China media: Population growth
Concerns over Beijing's growing population, a suspended death penalty for a baby-trafficking doctor and press freedom fears in Hong Kong are key stories in Thursday's papers.
"A series of social problems such as population growth, traffic congestion, environmental degradation, a shortage of housing, employment difficulties and other 'urban diseases' have added to the burdens of the city," notes The Beijing News.
Since 2000, Beijing's permanent population has increased by an average of nearly 600,000 every year to reach over 20 million by the end of 2012. This figure goes far beyond a target set 10 years ago to keep the population at 18 million by 2020.
The population of Beijing is about 2.6 times that of London and 2.5 times that of New York.
The media are also giving prominent coverage to a suspended death sentence given to a doctor from north-western Shaanxi province for stealing newborn babies and selling them to child traffickers.
Zhang Shuxia pleaded guilty in December to stealing seven newborn babies and selling them to an underground human trafficking ring. She has been sentenced to death, with a two-year reprieve.
The Xinhua news agency reports that Zhang Shuxia, 55, an obstetrician at the Fuping County Maternal and Child Hospital, had earlier confessed to persuading couples to give up their newborns between 2011 and 2013 by convincing them that the babies had complex health problems.
In other news, the People's Liberation Army have been ordered to only buy domestically-made vehicles to enforce frugality and stamp out a trend of military officials buying luxury foreign vehicles, the Beijing Times reports.
A circular issued on Monday also bans the military from splashing out public funds on private banquets and giving or accepting cash, securities and souvenirs.
Over in Hong Kong, 90 academics from 11 institutions issued a joint statement on Monday raising concerns about press freedom in the city, the South China Morning Post reports.
Newsroom staff at the Ming Pao earlier issued a statement expressing shock and demanding an explanation from the newspaper's parent group over a decision to move the chief editor, Kevin Lau Chun-to, to another post within the company.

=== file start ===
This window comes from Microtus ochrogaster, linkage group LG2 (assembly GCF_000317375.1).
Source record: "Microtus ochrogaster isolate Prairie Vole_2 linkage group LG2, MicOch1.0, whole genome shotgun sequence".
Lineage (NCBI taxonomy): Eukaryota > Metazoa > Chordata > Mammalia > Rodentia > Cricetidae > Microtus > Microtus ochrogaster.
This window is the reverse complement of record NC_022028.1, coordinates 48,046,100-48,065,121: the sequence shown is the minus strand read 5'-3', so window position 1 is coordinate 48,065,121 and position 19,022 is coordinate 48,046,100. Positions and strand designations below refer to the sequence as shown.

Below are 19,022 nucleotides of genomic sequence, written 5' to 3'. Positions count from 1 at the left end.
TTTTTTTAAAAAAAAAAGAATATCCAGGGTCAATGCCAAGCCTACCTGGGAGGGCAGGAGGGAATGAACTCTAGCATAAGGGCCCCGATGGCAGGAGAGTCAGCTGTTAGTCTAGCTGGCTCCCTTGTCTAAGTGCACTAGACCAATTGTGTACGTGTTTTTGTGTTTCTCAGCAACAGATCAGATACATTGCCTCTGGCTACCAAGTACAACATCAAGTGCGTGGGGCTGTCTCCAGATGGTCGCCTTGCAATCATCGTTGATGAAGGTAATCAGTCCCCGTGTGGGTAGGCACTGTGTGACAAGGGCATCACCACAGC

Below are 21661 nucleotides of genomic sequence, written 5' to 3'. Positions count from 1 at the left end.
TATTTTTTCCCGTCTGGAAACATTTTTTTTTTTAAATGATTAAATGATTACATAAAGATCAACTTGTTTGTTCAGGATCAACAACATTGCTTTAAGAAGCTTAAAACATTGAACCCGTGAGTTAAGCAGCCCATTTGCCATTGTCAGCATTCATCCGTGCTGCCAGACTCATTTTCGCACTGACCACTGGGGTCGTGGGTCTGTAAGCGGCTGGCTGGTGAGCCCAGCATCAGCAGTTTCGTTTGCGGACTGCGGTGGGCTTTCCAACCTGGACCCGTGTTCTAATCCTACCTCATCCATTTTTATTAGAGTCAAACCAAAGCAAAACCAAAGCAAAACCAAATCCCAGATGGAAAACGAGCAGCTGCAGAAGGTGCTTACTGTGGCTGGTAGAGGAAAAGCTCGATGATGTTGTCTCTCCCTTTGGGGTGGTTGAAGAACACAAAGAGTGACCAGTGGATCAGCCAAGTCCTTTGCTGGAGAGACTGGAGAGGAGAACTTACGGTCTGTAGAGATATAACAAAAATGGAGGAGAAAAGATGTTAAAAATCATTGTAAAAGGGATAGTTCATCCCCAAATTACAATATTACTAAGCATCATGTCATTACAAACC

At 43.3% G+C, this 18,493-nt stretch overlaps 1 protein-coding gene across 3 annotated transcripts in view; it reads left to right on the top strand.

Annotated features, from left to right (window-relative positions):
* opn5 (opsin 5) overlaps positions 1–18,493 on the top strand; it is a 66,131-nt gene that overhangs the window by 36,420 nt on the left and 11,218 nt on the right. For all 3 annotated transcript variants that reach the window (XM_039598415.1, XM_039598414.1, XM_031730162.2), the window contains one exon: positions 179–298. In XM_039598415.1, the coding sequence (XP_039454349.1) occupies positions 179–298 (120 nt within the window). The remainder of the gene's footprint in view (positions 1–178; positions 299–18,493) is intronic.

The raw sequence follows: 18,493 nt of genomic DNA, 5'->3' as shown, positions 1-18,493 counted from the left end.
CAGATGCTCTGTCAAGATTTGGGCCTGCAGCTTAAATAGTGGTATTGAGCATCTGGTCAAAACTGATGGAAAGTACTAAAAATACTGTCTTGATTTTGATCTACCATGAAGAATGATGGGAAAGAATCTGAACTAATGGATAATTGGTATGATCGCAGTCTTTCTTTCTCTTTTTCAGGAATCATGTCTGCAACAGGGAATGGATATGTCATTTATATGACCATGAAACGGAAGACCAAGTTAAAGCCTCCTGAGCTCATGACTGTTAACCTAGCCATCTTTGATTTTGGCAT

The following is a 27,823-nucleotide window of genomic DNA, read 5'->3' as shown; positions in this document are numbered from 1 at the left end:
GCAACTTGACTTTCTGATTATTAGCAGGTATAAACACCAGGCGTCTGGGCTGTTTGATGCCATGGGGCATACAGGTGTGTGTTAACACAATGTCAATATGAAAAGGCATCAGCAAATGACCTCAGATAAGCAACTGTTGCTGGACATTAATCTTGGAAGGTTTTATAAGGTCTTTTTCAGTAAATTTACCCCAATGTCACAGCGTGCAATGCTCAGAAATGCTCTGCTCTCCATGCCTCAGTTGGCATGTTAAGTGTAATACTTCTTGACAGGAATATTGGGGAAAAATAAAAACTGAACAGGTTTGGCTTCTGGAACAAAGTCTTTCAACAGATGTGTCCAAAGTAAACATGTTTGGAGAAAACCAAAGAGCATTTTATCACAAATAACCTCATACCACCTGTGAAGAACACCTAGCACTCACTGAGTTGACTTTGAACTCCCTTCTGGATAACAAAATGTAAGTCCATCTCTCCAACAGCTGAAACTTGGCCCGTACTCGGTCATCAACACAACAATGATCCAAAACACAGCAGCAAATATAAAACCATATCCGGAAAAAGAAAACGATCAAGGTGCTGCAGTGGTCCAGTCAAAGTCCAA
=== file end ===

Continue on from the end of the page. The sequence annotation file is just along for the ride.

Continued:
"We do not see what is happening in Ming Pao today as an isolated incident. The Ming Pao incident is a warning bell that press freedom in Hong Kong is under threat," the Post quotes Yuen Chan, a lecturer at the Chinese University, as saying.
Also on Monday, representatives from a staff concern group held a four-and-a-half-hour meeting with the newspaper's parent group, the Ming Pao reports.
The Ming Pao says the media group and the staff reached an agreement that the new chief editor would safeguard freedom of speech and that staff would respect the parent group's right to appoint the new editor.
But management rejected demands that the new editor should be trusted by newsroom staff and be familiar with the city.
A former editor of the group's Malaysian newspaper, Nanyang Siang Pau, is tipped to be the successor, although a final decision has yet to be made.
Meanwhile, Martin Lee Chu-ming, founding chairman of the Democratic Party, has submitted a blank column in the Ming Pao in protest at the editor's sudden replacement.
The column's headline says, "Black hands cover the sun and moon, this newspaper suddenly loses light."
A composite Chinese character for the sun and moon form the Cantonese word "bright" or "ming" in Ming Pao's title.
"Beijing hopes to control the hearts of the people by controlling the media and it began doing so as early as before the handover [of Hong Kong to Chinese rule in 1997]," warns another Ming Pao columnist, Ng Chi-sum.
And finally, schools in Wutai county in northern Shaanxi province face an investigation by provincial education authorities for holding traditional "xietu" rites on campus to give thanks to the Earth God, with teachers burning paper-made ingots in a fire.
Wutai county is the home of the sacred Buddhist pilgrimage site of Mt Wutai, and the "xietu" ritual has been listed as an intangible cultural heritage.
However, a columnist at The Beijing News believes that teachers should not propagate "feudal superstition" by holding the ceremony on campus.
"Not only schools, even government departments have held such 'rites' on site, and such behaviour will directly harm the student's minds and lead their education astray," adds another commentator at Sichuan Online.